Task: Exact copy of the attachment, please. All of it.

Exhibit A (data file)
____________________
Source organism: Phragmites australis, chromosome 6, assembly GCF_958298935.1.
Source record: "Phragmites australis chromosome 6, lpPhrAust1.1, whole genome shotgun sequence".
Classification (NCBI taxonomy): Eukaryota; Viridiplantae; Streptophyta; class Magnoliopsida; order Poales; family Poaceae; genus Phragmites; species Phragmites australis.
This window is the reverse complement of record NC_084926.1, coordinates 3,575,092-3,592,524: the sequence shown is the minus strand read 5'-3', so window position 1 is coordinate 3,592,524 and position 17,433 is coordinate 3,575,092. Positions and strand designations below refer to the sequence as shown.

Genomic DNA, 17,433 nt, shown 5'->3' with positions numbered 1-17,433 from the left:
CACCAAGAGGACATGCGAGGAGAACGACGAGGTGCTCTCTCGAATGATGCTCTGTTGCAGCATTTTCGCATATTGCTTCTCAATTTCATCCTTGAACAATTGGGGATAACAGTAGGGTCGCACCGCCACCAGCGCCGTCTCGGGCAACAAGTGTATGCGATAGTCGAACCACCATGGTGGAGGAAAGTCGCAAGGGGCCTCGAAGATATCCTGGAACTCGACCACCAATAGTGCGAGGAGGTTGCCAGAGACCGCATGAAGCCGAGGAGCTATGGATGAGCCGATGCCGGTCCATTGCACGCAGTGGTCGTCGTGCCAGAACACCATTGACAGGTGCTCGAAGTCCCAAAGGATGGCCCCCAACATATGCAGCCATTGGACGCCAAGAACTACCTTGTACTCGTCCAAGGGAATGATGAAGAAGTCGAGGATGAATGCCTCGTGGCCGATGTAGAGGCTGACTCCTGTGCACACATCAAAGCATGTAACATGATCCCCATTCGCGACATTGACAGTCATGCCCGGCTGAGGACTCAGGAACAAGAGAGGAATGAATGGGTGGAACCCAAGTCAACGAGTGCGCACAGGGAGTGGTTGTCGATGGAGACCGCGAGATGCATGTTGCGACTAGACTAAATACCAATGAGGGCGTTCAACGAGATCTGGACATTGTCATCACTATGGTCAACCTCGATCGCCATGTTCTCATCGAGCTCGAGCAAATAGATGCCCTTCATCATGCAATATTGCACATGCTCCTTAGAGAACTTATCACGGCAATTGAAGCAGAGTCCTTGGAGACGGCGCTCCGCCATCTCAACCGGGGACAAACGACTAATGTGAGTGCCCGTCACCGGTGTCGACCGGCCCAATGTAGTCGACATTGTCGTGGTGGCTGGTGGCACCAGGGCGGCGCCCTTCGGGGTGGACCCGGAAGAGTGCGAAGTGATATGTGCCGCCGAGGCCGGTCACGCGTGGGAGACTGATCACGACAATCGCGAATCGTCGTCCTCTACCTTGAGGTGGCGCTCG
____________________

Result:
Source organism: Phragmites australis, chromosome 6, assembly GCF_958298935.1.
Source record: "Phragmites australis chromosome 6, lpPhrAust1.1, whole genome shotgun sequence".
Classification (NCBI taxonomy): Eukaryota; Viridiplantae; Streptophyta; class Magnoliopsida; order Poales; family Poaceae; genus Phragmites; species Phragmites australis.
This window is the reverse complement of record NC_084926.1, coordinates 3,575,092-3,592,524: the sequence shown is the minus strand read 5'-3', so window position 1 is coordinate 3,592,524 and position 17,433 is coordinate 3,575,092. Positions and strand designations below refer to the sequence as shown.

Genomic DNA, 17,433 nt, shown 5'->3' with positions numbered 1-17,433 from the left:
CACCAAGAGGACATGCGAGGAGAACGACGAGGTGCTCTCTCGAATGATGCTCTGTTGCAGCATTTTCGCATATTGCTTCTCAATTTCATCCTTGAACAATTGGGGATAACAGTAGGGTCGCACCGCCACCAGCGCCGTCTCGGGCAACAAGTGTATGCGATAGTCGAACCACCATGGTGGAGGAAAGTCGCAAGGGGCCTCGAAGATATCCTGGAACTCGACCACCAATAGTGCGAGGAGGTTGCCAGAGACCGCATGAAGCCGAGGAGCTATGGATGAGCCGATGCCGGTCCATTGCACGCAGTGGTCGTCGTGCCAGAACACCATTGACAGGTGCTCGAAGTCCCAAAGGATGGCCCCCAACATATGCAGCCATTGGACGCCAAGAACTACCTTGTACTCGTCCAAGGGAATGATGAAGAAGTCGAGGATGAATGCCTCGTGGCCGATGTAGAGGCTGACTCCTGTGCACACATCAAAGCATGTAACATGATCCCCATTCGCGACATTGACAGTCATGCCCGGCTGAGGACTCAGGAACAAGAGAGGAATGAATGGGTGGAACCCAAGTCAACGAGTGCGCACAGGGAGTGGTTGTCGATGGAGACCGCGAGATGCATGTTGCGACTAGACTAAATACCAATGAGGGCGTTCAACGAGATCTGGACATTGTCATCACTATGGTCAACCTCGATCGCCATGTTCTCATCGAGCTCGAGCAAATAGATGCCCTTCATCATGCAATATTGCACATGCTCCTTAGAGAACTTATCACGGCAATTGAAGCAGAGTCCTTGGAGACGGCGCTCCGCCATCTCAACCGGGGACAAACGACTAATGTGAGTGCCCGTCACCGGTGTCGACCGGCCCAATGTAGTCGACATTGTCGTGGTGGCTGGTGGCACCAGGGCGGCGCCCTTCGGGGTGGACCCGGAAGAGTGCGAAGTGATATGTGCCGCCGAGGCCGGTCACGCGTGGGAGACTGATCACGACAATCGCGAATCGTCGTCCTCTACCTTGAGGTGGCGCTCG